Mercy Thompson is car mechanic - a pretty dang good one.  She's also a friend to some werewolves.  And a vampire - her life is full of creatures that are more than human.  So when a new werewolf shows up at her garage, she feels like she can handle it except that he's not just any new werewolf and by helping him she unwittingly is neck-deep in a situation that is bigger than she could've imagined.  She's got to call on some old friends to help her figure out not just what's happening but who is behind it.

So, I'm glad I did NOT judge this book by its cover.  The first cover I saw looks like an absolute trashy romance novel and this book is actually not that at all. There is a thread of romance but mostly it's a paranormal mystery.  Mercy is tough and capable but also loyal and snarky.  The werewolves she works with are both dangerous and paradoxically kind and helpful.  I found myself engaged in the story and her world is one with some depth to it. The whole werewolf social hierarchies are interesting, and although I don't know if I care enough to read all the books, this one totally kept my attention.

Friday, August 14, 2015

Magonia by Maria Dahvana Headley (audiobook)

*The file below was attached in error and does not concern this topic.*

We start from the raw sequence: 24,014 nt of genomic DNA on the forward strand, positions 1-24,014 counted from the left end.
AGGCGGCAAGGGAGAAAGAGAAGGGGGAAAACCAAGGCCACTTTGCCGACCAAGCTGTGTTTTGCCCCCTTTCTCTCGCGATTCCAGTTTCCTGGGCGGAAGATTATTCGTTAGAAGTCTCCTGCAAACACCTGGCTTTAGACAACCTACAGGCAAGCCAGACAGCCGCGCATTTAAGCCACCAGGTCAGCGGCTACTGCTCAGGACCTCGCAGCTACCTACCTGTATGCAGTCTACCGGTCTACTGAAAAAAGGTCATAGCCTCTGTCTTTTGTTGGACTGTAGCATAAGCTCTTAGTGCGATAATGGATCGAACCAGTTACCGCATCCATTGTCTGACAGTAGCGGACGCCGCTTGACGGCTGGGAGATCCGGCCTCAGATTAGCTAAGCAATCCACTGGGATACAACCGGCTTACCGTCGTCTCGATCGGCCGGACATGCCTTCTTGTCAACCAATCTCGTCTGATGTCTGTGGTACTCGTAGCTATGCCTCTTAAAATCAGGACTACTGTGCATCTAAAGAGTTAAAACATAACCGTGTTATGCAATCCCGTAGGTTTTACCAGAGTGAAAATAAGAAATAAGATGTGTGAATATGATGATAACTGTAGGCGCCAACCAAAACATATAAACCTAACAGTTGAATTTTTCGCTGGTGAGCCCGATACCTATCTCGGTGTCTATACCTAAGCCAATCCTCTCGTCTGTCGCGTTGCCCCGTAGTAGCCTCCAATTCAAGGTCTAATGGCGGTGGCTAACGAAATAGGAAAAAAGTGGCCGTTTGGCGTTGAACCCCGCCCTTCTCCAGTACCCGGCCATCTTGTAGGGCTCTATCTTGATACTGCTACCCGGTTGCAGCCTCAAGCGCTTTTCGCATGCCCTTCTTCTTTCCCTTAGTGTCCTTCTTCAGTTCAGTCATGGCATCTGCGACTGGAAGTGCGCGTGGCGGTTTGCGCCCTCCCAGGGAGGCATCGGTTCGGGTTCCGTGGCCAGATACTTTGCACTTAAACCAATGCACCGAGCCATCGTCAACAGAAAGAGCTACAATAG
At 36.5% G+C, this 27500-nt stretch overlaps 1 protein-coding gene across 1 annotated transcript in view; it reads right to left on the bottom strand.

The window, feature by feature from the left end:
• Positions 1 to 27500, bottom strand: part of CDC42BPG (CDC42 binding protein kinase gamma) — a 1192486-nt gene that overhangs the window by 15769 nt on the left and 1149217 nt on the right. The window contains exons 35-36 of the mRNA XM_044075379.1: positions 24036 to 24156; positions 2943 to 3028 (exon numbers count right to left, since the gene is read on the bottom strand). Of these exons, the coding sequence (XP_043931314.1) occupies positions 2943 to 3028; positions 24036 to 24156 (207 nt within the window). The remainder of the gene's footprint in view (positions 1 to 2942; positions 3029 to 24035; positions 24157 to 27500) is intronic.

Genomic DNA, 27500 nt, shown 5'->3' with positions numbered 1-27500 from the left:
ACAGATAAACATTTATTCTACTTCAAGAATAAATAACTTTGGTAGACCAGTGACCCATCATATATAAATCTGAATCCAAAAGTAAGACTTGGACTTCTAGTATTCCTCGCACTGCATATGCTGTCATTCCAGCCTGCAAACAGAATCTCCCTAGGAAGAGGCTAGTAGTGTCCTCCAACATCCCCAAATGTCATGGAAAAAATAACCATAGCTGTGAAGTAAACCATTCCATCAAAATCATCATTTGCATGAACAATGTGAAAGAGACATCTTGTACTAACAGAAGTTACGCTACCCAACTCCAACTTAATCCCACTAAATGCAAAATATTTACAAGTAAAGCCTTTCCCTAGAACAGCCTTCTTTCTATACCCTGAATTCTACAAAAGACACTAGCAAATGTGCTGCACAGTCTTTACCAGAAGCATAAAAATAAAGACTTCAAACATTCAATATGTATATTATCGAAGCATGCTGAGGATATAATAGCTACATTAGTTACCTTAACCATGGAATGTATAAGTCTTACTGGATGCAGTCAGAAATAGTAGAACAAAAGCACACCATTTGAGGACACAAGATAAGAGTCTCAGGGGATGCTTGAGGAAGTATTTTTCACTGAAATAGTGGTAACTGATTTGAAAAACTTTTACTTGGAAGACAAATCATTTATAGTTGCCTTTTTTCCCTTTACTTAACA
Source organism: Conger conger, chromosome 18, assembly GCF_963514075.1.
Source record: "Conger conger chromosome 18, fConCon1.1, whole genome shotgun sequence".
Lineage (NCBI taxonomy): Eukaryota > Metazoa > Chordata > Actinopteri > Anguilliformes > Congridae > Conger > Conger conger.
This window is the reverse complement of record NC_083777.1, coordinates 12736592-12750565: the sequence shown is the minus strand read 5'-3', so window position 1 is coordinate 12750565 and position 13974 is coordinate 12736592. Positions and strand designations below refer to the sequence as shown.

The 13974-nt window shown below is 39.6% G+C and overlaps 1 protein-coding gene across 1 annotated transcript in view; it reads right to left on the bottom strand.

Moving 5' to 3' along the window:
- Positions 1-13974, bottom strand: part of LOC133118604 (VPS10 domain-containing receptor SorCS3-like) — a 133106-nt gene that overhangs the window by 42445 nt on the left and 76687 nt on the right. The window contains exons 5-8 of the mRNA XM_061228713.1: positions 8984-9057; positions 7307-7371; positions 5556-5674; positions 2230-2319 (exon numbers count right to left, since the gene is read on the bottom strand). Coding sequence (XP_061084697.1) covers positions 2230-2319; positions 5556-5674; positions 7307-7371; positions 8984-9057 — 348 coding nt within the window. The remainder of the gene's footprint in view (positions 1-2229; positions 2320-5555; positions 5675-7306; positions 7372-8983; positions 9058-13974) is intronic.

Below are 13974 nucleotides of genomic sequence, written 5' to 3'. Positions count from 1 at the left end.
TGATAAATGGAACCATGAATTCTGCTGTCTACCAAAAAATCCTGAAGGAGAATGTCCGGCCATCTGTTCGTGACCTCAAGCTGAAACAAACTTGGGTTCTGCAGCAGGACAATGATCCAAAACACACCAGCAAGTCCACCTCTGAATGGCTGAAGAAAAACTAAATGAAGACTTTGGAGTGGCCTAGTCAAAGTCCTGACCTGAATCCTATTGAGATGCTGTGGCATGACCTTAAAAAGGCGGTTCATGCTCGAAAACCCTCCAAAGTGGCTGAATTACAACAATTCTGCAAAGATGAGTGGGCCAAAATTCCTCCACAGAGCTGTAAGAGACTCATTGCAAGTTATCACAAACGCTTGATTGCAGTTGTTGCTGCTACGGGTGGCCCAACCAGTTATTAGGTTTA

genre: young adult urban fantasy

No one really knows what is making it hard for Aza Ray to breathe - but ever since she could remember, life has been doctors and hospitals, trying to figure it out.  Snarky and a bit of a loner, her best friend Jason is the one she confides in the she sees...something.  Something in the sky - something like a ship.  Jason, being the quirky guy he is, believes her.  And on the day that there is just no more air left for Aza, she's gone.  But not really GONE.  She's taken back to where she came from, a land of clouds and sky, just above our own water and land: Magonia.  And in Magonia, Aza is more capable than she ever could've imagined.

This book will take some serious suspending of disbelief.  Not just because we get very little backstory on the plot of the last 2/3 of the book, but because some things just don't sit as well as in your average fantasy.  However, if you are willing to do it, there is some crazy imaginative stuff here - bird creatures, singing powers and weather-making cloud whales.  I'm telling you, it's some really out-there stuff.   Aza is an intriguing and intelligent character and I particularly like her friend Jason, who is clearly on the autism spectrum - his issues are dealt with in a really respectful and believable way and I liked the switching between them as narrators.  The thread of romance was nice enough and I enjoyed it enough to want to keep listening, I just wasn't as thrilled as I'd hoped I'd be.

One note: I listened to the audio version, which for the most part I really liked.  However, Aza's voice is super gaspy.  I get that it's because it's hard for her to breathe but sometimes it was SUPER annoying.  But other times, it really seemed to fit the action in the story.  Jason's voice was very well done.